Frequently Asked Questions About The Expungement Of Criminal Records
Before law school, I hadn’t ever heard of this expression “expungement. ” Perhaps I was naive, or only uneducated in criminal law and criminal process. However, it never happened to me that (a) there’s a procedure where individuals can have criminal records ; and (b) there are individuals out there that need to use such a procedure.
Before I get too much in this guide, but I wish to allow you to know that I’m a criminal lawyer NYC, a Virginia criminal lawyer, and a DC criminal lawyer, therefore anything discussed here’s from the perspective of expungements in these authorities. Furthermore, DC statutes provide for expungement only in very restricted conditions, whereas Virginia and Maryland have somewhat broader statutes. These are different and, therefore, the information that you obtain in this guide isn’t, nor is it intended to be, legal advice. In the end, should you need to have criminal records expunged in any other jurisdiction, then you need to consult a lawyer who’s licensed in that condition to provide you advice and information.
1. What is expungement?
Expungement is the procedure by which criminal records could be destroyed, typically after a definite length of time or an effect in court – for instance, following an acquittal, nolle prosequi, probation before judgment, or alternative dismissal of this charge.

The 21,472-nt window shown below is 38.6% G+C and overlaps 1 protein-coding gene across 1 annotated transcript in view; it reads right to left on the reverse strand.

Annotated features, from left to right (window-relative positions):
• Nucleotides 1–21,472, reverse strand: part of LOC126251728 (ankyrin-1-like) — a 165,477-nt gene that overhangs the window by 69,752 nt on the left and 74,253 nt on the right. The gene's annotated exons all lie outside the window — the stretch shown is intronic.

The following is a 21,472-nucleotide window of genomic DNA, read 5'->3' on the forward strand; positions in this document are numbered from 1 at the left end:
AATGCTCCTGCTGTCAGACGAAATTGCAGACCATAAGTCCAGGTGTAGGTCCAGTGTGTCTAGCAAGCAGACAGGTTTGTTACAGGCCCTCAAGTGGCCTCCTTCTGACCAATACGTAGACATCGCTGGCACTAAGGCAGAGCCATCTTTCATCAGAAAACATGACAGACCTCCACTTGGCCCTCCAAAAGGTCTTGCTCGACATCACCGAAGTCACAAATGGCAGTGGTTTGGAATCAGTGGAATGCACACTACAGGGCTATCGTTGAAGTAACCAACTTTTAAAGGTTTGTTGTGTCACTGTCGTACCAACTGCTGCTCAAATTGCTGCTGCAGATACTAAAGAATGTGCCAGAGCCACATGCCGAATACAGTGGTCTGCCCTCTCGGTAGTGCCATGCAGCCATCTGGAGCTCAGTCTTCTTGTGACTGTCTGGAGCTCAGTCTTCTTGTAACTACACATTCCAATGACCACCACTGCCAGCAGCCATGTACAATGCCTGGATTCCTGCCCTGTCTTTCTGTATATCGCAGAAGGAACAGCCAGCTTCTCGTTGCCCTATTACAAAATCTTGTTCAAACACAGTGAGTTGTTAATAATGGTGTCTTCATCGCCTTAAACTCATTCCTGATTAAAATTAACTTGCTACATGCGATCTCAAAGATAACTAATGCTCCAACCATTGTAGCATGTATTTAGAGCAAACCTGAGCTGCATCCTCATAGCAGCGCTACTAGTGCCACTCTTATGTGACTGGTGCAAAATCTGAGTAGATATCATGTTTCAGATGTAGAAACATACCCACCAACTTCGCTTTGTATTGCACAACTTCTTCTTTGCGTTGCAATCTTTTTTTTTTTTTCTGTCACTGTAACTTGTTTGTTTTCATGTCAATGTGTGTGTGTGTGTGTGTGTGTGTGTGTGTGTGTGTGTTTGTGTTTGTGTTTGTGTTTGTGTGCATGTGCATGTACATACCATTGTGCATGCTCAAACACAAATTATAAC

Although this guide is all about expungement, I wish to point out a significant difference between expunging documents and sealing documents. Expungement implies that the documents are completely ruined. It’s like the offense never occurred, or the listing of this offense doesn’t exist. Sealing means that the documents remain there, however, a court order forbids them from being viewed by the majority of people.
2. What criminal records could be expunged?
It’s necessary to be aware that not all criminal documents, fees, effects, convictions, etc. could be expunged. But when it’s ascertained that documents can be expunged, normally all documents inside any court, correctional facility, detention center, law enforcement agency, or criminal justice information recorder regarding that individual ‘s criminal fee will be expunged. This normally includes information pertaining to apprehension, arrest, detention, trial, or mood for that specific crime.